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Fuel cells celebrated

Wednesday, 7 Oct 2015 ( #739 ) - United States
News Story
Fuel cells trialed by STILL
October 8 has been designated as National Hydrogen and Fuel Cell Day to raise broader awareness of the benefits of fuel cell and hydrogen energy technologies.

Fuel cells generate electricity using hydrogen and oxygen in a chemical reaction, with water and heat as the only by-products.  

Organisers of the commemorative day point out that hydrogen and fuel cell technologies are being deployed for a variety of applications, including materials handling. They stress that the technologies help reduce greenhouse gas emissions, improve the reliability and resilience of America’s energy infrastructure and make the nation more energy independent.

A recent News special report on energy sources noted that there were 5,000 fuel cell-powered materials handling vehicles operating in North America in 2013. Andy Marsh, chief executive of Plug Power, which has an 85% share of the US fuel cell market, estimates that it is now closer to 6,500.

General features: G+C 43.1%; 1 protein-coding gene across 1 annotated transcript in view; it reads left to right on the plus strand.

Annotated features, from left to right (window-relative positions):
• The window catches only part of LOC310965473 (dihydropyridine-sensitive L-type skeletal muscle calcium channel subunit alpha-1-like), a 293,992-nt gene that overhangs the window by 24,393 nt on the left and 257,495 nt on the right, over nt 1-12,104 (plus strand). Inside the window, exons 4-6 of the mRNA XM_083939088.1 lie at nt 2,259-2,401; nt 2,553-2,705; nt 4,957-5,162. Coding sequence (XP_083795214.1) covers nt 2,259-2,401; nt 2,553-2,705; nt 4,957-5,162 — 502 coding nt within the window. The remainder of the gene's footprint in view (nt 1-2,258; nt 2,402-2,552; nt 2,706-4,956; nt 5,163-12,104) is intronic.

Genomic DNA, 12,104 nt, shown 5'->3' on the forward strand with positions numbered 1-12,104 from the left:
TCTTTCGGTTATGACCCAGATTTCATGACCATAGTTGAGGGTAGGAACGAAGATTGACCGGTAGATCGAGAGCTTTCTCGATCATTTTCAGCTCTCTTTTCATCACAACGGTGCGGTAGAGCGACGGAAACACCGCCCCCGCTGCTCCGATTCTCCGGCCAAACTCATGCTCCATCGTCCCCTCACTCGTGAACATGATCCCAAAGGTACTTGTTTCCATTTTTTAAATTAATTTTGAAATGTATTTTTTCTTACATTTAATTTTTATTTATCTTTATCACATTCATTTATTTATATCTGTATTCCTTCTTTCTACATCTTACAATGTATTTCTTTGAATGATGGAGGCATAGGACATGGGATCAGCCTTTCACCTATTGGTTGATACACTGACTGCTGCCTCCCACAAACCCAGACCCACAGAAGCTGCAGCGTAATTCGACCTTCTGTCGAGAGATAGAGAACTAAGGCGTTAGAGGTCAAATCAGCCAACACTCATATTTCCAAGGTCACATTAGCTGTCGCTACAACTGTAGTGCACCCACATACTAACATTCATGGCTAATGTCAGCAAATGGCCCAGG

While the initial outlay for both the fuel cell stack and the infrastructure might be more expensive than a traditional battery set-up, some believe that ROI can be seen within 12 months on larger forklift fleets in multi-shift operations.

Gus Block, director of marketing at Nuvera Fuel Cells, explains that fuel cells can easily be swapped into a forklift’s existing battery cavity. He adds that the viability of fuel cell technology for forklift fleets depends on equipment requirements, the duty cycle and other factors. "Hydrogen costs can vary depending on the size of fleet, the cost of utilities and geographic location," he says.

One of the main issues for hydrogen fuel cells has been sourcing, delivering and/or storing of hydrogen for use.

The Investment Tax Credit (ITC) for fuel cells and other energy technologies will expire at the end of 2016. There is a possibility that this incentive may be extended or become permanent. Although the ITC supports early adoption by the market, NMHG and Nuvera are developing advanced power solutions that are intended to provide a value proposition for customers, independent of tax incentives.

And while it is recognised even by fuel cell manufacturers that the technology and marketing has some way to go, the fact that a number of high-profile OEMs including NACCO Materials Handling, Toyota and Linde have been investing in fuel cell technology must surely suggest that there is strong confidence in this energy source, the report concluded.
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